I can’t recommend this trilogy at all, but I won’t give up on the author. Perhaps with some other story to tell Parker will be worth reading.
Tags: John Scalzi
It takes a lot of guts to write an SF book that strongly recalls one of the most-read books in the genre. Most of your readers will have read the older work and the danger of unfavorable comparison is very large. Old Man’s War is such a book, so faithful in its echoing of Starship Troopers that at times it could almost be a remake.
But it’s not. Scalzi stakes out his book’s reason for existence on two points of departure. First, the preachy undercurrent of Starship Troopers has been removed. It’s not just that the preaching itself is gone but more subtly this is a world that is painted in the moral grays of modern intellectual thought. The second is that, whereas the setting of Starship Troopers amounted to “war against bugs”, in Old Man’s War the world and main character have a number of very interesting elements. In an inversion of the usual practice, the human side of this war is fought by old men and women who are paid with rejuvenation. The human government is advanced but shadowy and distant, keeping Earth entirely in the dark about the war and everyone else in almost as much ignorance. The aliens are not a monolithic enemy but a vast collection of almost universally hostile species, intelligent but too alien to truly understand.
Having introduced us to this world with the crossing-over mechanic more frequently seen in fantasy, Scalzi efficiently moves the story through all the moments you expect when reading military fiction like this: training, graduation, first assignment, first combat, etc. His sparse first person narrative matches the needs of the story well and while the dialogue isn’t always totally convincing, the narrator is likable and manages to inject some humor into what would otherwise be a rather grim story.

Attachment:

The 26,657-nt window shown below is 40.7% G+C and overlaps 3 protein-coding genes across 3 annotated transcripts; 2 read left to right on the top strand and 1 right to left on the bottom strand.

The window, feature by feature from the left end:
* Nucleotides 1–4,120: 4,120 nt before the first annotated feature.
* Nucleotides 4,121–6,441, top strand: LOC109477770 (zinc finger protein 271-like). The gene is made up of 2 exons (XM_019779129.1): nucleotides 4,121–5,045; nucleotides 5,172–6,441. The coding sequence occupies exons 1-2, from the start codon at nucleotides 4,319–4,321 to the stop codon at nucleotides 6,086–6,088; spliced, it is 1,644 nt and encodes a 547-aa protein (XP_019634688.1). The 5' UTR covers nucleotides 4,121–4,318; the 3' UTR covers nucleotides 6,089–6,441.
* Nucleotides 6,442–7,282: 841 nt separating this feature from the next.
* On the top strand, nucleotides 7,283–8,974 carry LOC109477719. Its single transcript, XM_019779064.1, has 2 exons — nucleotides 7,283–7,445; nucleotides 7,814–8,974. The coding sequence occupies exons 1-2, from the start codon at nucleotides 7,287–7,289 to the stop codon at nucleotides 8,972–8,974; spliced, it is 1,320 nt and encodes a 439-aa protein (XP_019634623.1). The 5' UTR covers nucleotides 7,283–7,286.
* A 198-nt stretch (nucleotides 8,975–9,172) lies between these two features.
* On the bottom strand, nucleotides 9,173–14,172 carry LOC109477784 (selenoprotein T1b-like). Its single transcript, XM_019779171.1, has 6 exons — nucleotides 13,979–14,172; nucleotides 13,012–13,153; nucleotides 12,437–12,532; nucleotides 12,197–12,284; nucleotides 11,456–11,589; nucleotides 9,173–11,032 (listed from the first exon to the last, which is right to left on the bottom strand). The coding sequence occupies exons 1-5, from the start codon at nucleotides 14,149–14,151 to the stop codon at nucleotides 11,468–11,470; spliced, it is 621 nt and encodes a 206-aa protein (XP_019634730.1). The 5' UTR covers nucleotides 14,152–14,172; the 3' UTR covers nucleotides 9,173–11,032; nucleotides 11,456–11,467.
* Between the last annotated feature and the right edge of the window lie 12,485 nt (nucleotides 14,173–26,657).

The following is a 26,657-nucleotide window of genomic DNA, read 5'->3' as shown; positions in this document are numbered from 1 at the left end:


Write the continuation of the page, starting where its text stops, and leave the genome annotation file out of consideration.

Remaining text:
Unfortunately, I had two problems with the novel. Big problems. The first is that although a big deal is made of the protagonist’s age, only minimal biographical edits would be required to remove this element. All of the book’s old soldiers act virtually identical to their young counterparts in the dozens of military SF books that have preceded this one.
The second problem is that without the political and social commentary, there’s not a lot to Starship Troopers. Removing that stuff makes Old Man’s War lean and more accessible, but the addition, namely the setting, is just superficial. I’ve already complained about the way age is handled, but in fact while Scalzi teases many different interesting ideas in the book there is no follow through on any of them. To pick just one example, the soldiers have very little in common with the people they are fighting for. This fact is observed a few times but not investigated. It’s an interesting situation, and one with parallels in today’s world…wouldn’t it be great if the book really examined that?
Well, a book did do that: it was called Forever War. I’m sure Scalzi has read it, but he sticks close by Heinlein’s side for Old Man’s War even though his setting is screaming for him to update and react to Haldeman’s book. I suppose it’s possible he uses the sequels to engage with all the ideas he introduced without investigation and I’ll probably give them a try, but Old Man’s War is a finely written confection, satisfying for what it is but without the substance I would have liked.